We’ve had a few discussions of subjunctive tu quoque here at the NS. (See Colin’s original post HERE). Well, here’s another version of it. Sean Paige at the National Review Online is concerned about a recent suggestion from two law professors that President Obama pursue environmental regulatory reform without including Congress. (NB, the title of his essay is “Under the Green Hammer,” a classic!) Here’s Paige’s reply:
But one canâ€™t help wondering what they would say about the propriety and constitutionality of what they are urging if a conservative Republican were president. Iâ€™m guessing, at the risk of putting words into their mouths, that a Republican president who embarked on a concerted effort to ram an agenda through without even consulting Congress would stand accused by the two professors of having undemocratic, perhaps even dictatorial, tendencies.
Fair enough, but it’s worth wondering what Sean Paige would say, too.Â I’m guessing that he’d be very proud of the Conservative President’s leadership in ignoring a Congress full of liberals. Hey, when we play the subjunctive tu quoque game, we get to stipulate counterfactuals so we all go down.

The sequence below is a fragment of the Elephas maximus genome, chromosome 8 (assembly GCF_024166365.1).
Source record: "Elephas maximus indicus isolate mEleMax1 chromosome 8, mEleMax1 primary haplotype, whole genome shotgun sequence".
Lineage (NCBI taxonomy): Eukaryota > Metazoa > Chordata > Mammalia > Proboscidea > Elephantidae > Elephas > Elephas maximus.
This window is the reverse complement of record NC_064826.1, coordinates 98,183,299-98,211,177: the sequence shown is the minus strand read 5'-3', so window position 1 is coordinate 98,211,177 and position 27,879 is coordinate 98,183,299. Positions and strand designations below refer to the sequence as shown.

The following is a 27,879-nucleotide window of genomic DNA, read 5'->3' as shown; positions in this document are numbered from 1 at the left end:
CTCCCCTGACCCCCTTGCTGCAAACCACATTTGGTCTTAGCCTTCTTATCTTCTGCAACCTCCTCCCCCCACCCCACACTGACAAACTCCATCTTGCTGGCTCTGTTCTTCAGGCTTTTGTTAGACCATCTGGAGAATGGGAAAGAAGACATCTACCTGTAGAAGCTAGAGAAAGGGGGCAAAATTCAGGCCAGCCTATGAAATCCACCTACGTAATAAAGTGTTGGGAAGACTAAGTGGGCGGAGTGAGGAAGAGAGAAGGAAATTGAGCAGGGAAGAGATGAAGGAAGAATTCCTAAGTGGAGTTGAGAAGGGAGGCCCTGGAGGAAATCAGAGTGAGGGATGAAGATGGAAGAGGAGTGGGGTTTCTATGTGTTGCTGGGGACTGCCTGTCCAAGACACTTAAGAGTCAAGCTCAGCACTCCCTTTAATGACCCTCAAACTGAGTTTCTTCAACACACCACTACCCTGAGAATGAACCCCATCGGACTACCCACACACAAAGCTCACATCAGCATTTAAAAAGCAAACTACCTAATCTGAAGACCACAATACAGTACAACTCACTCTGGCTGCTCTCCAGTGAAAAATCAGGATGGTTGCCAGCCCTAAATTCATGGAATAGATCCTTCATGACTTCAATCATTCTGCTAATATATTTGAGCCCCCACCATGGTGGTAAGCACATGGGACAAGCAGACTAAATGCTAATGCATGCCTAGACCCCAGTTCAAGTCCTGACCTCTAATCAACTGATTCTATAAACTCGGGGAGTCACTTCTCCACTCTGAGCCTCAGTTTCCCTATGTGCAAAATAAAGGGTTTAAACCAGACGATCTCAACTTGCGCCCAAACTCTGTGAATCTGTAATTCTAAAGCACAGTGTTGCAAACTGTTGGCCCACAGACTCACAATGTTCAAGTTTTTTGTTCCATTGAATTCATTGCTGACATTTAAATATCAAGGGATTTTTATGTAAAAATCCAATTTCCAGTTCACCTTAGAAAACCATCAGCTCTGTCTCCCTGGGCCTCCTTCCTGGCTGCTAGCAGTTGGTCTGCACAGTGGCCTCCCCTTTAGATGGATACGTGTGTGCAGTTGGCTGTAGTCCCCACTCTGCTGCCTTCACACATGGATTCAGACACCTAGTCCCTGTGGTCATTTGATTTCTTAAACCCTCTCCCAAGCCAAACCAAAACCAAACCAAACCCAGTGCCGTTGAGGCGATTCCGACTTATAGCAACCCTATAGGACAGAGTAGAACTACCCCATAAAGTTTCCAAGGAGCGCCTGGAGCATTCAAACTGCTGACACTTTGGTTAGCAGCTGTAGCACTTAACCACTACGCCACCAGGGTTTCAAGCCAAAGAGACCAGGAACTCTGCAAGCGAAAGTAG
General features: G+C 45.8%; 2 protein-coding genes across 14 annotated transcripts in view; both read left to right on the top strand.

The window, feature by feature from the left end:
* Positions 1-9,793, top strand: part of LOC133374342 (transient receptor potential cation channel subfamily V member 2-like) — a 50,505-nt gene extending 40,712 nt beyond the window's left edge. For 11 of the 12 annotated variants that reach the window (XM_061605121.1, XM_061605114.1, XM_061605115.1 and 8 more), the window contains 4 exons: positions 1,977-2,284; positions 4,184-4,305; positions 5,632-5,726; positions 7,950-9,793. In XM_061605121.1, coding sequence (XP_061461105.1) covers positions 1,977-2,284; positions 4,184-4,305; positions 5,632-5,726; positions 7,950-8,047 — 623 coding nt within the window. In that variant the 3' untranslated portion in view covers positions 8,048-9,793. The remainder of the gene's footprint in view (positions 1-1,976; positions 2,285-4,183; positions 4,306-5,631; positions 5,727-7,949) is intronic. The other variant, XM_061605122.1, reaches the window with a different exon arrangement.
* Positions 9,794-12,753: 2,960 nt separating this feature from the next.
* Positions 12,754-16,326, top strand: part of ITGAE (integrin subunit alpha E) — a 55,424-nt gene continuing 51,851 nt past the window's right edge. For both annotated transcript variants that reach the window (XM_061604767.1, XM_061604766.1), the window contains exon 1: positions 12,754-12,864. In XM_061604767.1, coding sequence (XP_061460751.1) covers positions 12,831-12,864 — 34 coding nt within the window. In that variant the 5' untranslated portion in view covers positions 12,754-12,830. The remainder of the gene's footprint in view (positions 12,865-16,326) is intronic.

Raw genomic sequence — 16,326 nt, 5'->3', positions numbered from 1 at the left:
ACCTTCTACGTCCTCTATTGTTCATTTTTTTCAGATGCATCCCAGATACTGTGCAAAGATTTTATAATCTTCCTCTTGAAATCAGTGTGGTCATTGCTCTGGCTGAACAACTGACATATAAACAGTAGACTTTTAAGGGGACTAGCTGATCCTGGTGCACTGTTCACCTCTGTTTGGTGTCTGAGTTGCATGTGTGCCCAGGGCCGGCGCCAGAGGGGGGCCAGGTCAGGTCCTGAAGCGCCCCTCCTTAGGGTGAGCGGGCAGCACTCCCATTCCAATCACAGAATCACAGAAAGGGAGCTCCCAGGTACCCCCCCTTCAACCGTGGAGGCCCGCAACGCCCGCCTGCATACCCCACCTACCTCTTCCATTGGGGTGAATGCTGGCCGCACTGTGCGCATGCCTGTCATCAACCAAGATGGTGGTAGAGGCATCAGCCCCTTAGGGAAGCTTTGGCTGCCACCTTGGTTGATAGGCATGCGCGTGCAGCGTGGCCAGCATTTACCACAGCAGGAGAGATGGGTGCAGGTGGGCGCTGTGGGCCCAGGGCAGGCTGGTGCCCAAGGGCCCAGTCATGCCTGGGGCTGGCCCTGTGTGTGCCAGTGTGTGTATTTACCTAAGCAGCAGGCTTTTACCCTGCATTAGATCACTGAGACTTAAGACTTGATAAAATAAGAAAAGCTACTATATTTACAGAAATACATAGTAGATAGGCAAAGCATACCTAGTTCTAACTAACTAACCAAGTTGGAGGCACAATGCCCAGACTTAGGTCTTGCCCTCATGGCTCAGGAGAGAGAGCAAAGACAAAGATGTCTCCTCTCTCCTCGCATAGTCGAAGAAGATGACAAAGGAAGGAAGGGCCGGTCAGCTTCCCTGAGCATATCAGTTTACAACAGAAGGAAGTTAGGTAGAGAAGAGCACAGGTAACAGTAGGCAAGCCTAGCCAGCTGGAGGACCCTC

Unsurprisingly, there has been some talk recently about whether to ban certain types of firearms. Â This produced the following comment from a former president of the National Rifle Association:
â€œAnd they even admit this is about banning the ugliest guns, itâ€™s about cosmetics and it has nothing to do about how a firearm works,â€ host Ginny Simone said toward the end of the segment.
â€œWell, you know,Â banning people and things because of the way they look went out a long time ago,â€ Hammer responded. â€œBut here they are again. The color of a gun. The way it looks. Itâ€™s just bad politics.â€
Cardinal George sadly continues to embarrass himself on the subject of gay marriage. Â He has issued a letter which some unfortunate Catholics will find in their Sunday bulletins. Â From the Tribune.
Chicago’s Cardinal Francis George officially entered the political fray today, issuing a letter that urges parishioners to contact state legislators and voice opposition to gay marriage.
“Civil laws that establish ‘same sex marriage’ create a legal fiction,” George wrote in a letter sent to priests today. “The State has no power to create something that nature itself tells us is impossible.”